Sermon for August 28, 2022 – Proper 17

Psalm 81:1, 10-16 • Jeremiah 2:4-13 • Hebrews 13:1-8, 15-16 • Luke 14:1, 7-14 This week’s theme is faithful following. The call to worship Psalm presents the stubborn resistance of Israel. The Old Testament reading from Jeremiah also takes Israel to task for its unfaithfulness. The epistolary text in Hebrews presents various exhortations that give a picture of a faithful disciple. The Gospel reading from Luke challenges fearful hearts reluctant to follow Christ. Our Seating Doesn’t Determine Our Standing Luke 14:1-14 (NRSV) Our text today presents us with yet another story of Jesus around a meal table. Why do so many stories of Jesus involve eating and tables? The stories abound. One of the first attacks on Jesus had to do... Read the article

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Sermon for August 21, 2022 – Proper 16

Psalm 71:1-6 • Jeremiah 1:4-10 • Hebrews 12:18-29 • Luke 13:10-17 This week’s theme is God’s abilities. In the call to worship Psalm, the psalmist makes his appeal to God’s ability to save him from the wicked. The prophet Jeremiah is being told not to fear as God assures him of his ability to rescue him. The author of Hebrews tells us that God has the ability to sustain us. And in Luke, we see God’s ability through Christ to heal and restore a broken woman. Straightened Up in Christ Luke 13:10-17 Read or have someone read Luke 13:10-17 Let’s consider, for a moment, the kind of life this woman must have led before encountering Jesus. It’s safe to say that she probably needed a lot of assistance. She couldn’t do... Read the article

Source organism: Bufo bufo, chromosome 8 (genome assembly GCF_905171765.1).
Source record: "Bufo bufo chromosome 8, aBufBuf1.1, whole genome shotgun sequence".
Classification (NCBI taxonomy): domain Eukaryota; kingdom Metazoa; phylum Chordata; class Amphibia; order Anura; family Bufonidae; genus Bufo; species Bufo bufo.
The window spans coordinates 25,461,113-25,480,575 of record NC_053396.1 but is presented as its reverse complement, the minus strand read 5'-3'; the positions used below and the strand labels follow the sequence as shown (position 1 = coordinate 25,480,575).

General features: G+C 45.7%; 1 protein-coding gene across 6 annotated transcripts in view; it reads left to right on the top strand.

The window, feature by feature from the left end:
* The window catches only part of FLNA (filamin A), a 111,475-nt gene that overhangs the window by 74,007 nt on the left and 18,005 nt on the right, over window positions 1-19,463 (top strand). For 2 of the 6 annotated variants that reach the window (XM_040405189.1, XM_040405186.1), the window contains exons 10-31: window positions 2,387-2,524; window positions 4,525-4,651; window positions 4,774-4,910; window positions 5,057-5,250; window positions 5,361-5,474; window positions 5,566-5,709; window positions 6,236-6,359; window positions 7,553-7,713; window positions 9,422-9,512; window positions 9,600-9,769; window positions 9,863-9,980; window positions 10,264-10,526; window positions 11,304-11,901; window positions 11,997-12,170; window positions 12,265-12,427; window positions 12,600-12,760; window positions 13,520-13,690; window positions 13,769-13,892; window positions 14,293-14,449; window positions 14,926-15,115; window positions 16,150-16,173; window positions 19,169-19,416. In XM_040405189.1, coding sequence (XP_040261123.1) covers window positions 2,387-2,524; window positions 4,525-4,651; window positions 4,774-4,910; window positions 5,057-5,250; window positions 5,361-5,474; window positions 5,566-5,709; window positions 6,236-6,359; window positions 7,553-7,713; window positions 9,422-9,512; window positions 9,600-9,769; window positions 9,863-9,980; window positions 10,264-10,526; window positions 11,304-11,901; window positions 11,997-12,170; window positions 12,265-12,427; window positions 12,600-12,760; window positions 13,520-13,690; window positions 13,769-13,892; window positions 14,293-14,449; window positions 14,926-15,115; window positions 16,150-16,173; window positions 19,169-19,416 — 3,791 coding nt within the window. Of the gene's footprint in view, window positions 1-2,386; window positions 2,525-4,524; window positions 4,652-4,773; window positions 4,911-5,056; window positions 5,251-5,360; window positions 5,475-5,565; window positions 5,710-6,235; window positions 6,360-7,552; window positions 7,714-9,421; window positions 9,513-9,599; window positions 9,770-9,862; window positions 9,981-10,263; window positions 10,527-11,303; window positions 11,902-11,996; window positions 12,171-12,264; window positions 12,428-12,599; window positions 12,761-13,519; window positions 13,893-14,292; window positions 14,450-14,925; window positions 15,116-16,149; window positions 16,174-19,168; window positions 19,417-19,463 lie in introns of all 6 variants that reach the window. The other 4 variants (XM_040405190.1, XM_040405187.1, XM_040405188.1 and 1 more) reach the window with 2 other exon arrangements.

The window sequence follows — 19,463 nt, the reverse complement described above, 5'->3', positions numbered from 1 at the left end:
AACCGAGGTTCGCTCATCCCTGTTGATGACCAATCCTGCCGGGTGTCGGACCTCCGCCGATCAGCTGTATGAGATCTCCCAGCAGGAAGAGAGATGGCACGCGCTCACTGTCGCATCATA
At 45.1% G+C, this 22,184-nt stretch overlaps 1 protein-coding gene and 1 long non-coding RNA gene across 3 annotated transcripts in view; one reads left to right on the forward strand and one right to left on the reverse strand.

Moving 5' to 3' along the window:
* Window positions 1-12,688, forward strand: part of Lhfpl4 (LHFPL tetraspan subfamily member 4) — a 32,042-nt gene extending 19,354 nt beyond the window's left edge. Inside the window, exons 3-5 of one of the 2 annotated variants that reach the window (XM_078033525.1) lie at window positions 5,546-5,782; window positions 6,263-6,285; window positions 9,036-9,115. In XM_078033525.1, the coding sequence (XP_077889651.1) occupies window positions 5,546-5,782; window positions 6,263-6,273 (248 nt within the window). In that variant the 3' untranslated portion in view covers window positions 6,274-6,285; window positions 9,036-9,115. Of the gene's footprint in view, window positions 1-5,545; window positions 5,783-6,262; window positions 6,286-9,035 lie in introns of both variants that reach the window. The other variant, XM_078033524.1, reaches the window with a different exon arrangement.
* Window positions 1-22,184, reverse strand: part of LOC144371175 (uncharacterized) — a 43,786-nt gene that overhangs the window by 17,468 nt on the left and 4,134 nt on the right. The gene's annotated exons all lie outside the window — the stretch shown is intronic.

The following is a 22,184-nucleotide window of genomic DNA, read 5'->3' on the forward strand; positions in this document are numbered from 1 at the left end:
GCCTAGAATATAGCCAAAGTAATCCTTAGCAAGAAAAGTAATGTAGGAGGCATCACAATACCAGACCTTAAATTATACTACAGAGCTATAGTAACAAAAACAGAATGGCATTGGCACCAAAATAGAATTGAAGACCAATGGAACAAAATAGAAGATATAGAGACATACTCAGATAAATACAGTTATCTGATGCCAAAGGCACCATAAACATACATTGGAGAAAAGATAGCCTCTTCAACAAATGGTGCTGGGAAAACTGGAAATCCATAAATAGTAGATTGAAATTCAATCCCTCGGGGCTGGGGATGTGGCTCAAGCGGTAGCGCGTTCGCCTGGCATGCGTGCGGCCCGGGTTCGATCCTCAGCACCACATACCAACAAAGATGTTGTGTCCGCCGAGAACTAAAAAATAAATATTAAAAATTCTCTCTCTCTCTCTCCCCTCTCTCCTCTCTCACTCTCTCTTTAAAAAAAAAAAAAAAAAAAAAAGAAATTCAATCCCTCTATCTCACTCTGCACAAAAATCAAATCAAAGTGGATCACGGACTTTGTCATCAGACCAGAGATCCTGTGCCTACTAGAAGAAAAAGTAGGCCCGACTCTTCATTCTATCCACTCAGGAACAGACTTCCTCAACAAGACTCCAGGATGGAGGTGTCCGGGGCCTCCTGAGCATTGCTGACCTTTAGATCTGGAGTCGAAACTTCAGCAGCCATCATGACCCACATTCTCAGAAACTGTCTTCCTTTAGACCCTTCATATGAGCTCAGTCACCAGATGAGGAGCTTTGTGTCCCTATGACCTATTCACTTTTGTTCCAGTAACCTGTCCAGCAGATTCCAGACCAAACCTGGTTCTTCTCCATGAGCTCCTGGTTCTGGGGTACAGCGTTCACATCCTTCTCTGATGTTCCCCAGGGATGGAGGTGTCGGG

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Sermon for August 14, 2022 – Proper 15

Psalm 80:1-2, 8-19 • Isaiah 5:1-7 • Hebrews 11:29-12:2 • Luke 12:49-56 This week’s theme is healing judgement. The call to worship Psalm is a call for Israel’s restoration who is likened to a ravished vine that was once flourishing. The Old Testament reading from Isaiah tells a parable of a vineyard with a message of judgement. The Gospel reading from Luke presents some sharp sayings of Jesus concerning judgement. The epistolary text comes from Hebrews listing examples of faith from Israel’s history as forerunners to Jesus’ faithful obedience. Peace & Division Luke 12:49-56 (NRSV) Read or have someone read Luke 12:49-56. As you heard or read today’s text, I suspect there was part of you that raised an eyebrow. You... Read the article

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Sermon for August 7, 2022 – Proper 14